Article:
Denzel Washington, “Malcolm X” (1992)
Jay Pharoah on “SNL” has succinctly condensed the last 10 years of Denzel Washington’ career into a perfect parody consisting of condescending hand claps, toothy grins, and some well-timed“All rights” and “OKs.” Following his Academy Award-winning turn as detective Alonzo Harris in “Training Day,” it seems every rogue cop and gun-toting cliche has been a series of recycled “best of” moments. If Denzel Washington were Michael Jordan, this is the Washington Wizards twilight of his career.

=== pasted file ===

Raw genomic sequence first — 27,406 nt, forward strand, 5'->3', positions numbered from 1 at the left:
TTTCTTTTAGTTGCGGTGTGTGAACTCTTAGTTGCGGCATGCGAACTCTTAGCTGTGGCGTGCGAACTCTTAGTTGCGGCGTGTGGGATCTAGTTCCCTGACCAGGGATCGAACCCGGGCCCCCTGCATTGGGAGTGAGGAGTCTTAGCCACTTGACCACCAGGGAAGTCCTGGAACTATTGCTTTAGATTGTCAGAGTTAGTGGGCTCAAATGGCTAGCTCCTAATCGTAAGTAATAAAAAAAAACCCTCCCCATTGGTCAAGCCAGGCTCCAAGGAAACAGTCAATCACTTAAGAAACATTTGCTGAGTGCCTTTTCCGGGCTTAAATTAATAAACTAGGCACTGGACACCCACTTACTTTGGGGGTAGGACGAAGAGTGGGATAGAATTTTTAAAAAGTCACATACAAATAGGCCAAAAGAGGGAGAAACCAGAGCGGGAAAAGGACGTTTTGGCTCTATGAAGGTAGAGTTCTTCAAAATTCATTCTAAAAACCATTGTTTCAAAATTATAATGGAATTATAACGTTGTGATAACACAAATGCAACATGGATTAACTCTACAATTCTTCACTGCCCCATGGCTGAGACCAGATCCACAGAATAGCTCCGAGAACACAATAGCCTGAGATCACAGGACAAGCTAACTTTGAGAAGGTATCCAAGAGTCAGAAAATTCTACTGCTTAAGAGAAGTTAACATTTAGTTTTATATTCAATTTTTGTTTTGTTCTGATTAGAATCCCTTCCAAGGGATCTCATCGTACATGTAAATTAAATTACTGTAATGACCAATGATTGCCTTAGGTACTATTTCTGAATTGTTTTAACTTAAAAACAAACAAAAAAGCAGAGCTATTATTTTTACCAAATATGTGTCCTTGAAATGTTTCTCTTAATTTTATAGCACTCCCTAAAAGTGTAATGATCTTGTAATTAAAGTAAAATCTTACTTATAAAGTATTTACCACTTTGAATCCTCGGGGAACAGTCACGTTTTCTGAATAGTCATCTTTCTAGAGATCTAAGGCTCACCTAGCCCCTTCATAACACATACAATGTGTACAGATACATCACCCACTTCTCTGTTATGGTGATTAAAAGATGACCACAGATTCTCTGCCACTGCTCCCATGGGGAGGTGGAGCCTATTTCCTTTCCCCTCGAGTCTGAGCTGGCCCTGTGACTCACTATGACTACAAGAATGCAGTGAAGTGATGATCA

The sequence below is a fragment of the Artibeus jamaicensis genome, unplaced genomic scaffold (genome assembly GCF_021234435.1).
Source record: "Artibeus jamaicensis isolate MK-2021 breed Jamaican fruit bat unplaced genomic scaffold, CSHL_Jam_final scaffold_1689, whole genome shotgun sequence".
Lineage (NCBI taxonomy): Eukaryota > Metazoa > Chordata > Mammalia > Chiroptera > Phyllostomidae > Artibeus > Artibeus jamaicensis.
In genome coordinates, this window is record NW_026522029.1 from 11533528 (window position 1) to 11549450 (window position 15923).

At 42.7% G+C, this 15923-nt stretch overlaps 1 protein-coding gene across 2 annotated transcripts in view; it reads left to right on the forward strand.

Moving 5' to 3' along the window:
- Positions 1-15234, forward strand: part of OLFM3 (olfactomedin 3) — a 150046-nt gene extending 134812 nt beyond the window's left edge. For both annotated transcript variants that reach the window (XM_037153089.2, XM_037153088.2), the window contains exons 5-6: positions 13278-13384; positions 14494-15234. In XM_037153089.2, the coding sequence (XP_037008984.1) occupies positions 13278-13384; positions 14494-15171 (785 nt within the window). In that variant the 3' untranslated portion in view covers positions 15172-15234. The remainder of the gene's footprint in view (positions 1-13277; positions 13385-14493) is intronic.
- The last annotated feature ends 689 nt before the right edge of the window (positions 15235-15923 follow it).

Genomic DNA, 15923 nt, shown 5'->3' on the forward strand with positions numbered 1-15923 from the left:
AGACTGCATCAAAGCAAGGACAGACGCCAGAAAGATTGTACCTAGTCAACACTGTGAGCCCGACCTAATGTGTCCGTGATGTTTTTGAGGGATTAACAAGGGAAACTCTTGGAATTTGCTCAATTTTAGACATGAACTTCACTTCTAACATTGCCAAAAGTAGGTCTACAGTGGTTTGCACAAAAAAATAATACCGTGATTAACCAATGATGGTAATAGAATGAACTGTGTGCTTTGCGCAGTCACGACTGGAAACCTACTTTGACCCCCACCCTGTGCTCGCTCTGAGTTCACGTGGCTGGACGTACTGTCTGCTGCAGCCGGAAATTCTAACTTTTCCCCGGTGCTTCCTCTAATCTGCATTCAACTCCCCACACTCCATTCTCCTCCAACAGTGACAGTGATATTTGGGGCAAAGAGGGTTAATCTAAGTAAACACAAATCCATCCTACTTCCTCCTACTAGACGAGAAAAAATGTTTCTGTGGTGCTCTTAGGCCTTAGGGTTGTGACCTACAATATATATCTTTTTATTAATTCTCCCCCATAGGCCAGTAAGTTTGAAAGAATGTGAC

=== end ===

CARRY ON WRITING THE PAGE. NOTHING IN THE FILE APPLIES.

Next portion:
But in Spike Lee’s “Malcolm X,” Denzel was at his absolute best, breaking down a man of disparate parts, a myth shrouded in pathos and bogus misconceptions. Washington deftly juggled the various reincarnations of the man who would eventually become Malcolm X; from country rube, Malcolm Little, to “Red” the zoot-suited street hustler, all the way to his militant, uncompromising civil rights persona. To this day, Pacino’s victory over Denzel for “Scent of a Woman” remains one of the biggest snubs in Oscar history, right next to Marty Landau stealing one from Samuel L. Jackson.